Persistent VAT gap of 26% brings range of digital recommendations
The Bank of Greece has put forward a range of proposal to tackle the Greece’s VAT gap, the measure of actual tax receipts versus expected, is one of the highest in the EU at 25.8%, €5.4 billion.
Measures the central bank has put forward include:
- Mandatory use of electronic payments for retail outlets
- Automated VAT credit repayments, without manual approvals, to build trust in the VAT process
- Eliminating special VAT reduced rates in holiday locations
- Adoption of Artificial Intelligence, blockchain and similar cutting-edge technologies to identify VAT fraud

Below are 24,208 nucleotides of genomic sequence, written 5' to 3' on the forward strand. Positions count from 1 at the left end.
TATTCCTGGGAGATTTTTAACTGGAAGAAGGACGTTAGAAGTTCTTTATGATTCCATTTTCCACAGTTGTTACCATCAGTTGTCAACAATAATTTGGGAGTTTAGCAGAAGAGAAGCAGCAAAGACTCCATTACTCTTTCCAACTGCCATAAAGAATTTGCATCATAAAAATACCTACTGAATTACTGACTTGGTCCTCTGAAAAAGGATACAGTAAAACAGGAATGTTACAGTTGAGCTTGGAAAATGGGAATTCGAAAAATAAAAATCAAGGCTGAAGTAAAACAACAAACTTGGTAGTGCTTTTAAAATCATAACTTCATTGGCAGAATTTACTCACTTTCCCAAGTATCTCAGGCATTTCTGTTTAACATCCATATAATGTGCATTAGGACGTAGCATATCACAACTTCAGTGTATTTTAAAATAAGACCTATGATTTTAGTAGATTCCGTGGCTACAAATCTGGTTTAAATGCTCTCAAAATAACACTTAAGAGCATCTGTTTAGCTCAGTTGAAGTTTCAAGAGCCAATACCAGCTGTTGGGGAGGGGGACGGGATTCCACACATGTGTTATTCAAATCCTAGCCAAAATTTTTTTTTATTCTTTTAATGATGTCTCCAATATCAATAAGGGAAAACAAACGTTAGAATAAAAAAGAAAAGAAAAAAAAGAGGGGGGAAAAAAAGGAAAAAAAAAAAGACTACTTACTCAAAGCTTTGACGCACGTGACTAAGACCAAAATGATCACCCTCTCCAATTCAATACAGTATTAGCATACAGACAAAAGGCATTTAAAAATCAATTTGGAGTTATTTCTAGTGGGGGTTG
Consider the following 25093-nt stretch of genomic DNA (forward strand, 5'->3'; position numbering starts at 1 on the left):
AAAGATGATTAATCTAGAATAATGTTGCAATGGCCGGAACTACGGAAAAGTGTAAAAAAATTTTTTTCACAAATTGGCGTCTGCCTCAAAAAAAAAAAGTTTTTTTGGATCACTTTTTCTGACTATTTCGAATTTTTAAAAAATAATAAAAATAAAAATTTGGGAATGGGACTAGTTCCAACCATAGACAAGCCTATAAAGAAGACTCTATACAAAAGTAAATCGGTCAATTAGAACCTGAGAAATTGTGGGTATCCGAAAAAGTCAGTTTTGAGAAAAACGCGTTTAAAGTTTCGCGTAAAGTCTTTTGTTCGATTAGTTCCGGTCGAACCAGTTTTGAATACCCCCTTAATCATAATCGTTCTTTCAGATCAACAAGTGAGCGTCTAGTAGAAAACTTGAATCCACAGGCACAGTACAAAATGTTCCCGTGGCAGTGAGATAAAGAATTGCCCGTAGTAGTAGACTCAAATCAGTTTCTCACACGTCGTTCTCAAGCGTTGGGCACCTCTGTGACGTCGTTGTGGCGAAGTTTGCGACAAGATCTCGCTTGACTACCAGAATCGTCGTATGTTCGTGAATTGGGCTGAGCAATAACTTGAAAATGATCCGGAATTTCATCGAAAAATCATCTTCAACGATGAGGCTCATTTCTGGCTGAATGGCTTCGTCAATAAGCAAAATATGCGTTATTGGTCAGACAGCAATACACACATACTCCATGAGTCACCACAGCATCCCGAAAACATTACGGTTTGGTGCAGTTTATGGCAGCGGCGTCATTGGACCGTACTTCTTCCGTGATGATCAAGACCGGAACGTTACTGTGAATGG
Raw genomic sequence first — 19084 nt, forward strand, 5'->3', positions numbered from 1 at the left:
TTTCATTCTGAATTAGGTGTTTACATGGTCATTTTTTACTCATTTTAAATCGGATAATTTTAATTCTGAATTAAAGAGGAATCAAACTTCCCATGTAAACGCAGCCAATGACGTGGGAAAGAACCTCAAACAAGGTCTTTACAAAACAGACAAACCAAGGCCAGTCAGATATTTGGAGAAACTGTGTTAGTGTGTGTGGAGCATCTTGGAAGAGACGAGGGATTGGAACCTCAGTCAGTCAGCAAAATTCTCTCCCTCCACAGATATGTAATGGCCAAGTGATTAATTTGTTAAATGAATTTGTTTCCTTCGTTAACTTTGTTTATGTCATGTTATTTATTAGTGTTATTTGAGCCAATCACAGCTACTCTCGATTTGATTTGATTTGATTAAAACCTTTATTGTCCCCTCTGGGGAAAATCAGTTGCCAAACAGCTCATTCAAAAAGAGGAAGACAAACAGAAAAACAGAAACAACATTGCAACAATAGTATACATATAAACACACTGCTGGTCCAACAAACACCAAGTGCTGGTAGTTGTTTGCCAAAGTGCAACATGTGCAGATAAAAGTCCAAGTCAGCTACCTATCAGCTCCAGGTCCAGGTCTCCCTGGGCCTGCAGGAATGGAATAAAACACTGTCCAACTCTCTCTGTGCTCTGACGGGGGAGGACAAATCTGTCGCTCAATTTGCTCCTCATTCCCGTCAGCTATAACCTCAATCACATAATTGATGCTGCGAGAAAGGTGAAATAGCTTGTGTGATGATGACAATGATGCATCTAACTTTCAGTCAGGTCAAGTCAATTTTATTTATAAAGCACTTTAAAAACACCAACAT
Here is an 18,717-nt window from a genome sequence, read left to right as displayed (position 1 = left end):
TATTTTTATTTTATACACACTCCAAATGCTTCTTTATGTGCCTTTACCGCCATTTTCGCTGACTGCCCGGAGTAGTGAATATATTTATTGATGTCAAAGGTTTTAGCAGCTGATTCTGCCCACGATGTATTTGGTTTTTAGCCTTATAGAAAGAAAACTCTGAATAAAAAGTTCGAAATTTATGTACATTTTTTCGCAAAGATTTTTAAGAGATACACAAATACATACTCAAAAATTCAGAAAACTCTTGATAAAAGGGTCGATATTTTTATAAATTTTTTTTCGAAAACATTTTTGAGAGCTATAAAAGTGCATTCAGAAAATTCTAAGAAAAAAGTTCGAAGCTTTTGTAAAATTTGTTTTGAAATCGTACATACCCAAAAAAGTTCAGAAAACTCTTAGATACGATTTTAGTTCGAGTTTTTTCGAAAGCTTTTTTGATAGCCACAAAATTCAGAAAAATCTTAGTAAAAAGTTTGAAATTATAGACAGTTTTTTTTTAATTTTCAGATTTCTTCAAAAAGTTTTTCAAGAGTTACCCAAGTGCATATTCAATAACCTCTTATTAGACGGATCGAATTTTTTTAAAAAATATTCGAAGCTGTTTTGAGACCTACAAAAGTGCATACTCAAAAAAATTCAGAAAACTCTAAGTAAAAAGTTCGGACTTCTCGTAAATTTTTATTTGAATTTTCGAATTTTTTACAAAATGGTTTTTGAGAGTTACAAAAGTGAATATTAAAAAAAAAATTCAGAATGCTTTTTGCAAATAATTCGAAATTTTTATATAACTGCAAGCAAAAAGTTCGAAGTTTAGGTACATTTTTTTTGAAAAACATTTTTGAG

- Further adoption of electronic invoicing, building on the myDATA e-invoice and e-bookkeeping reforms
- Strengthening administrative cooperation in the field of VAT between the tax authorities of the EU Member States
The EU VAT Gap initiative will be launched later this year by the European Commission to help tax authorities share best practices.
EU VAT digital reporting
EU VAT in the Digital Age reforms include a channel for harmonised Digital Reporting Requirements (DRR) and Continuous Transaction Controls (CTC) by EU states. This grew from the 2020 EU Tax Action Plan proposals for a fairer and more efficient EU tax regime.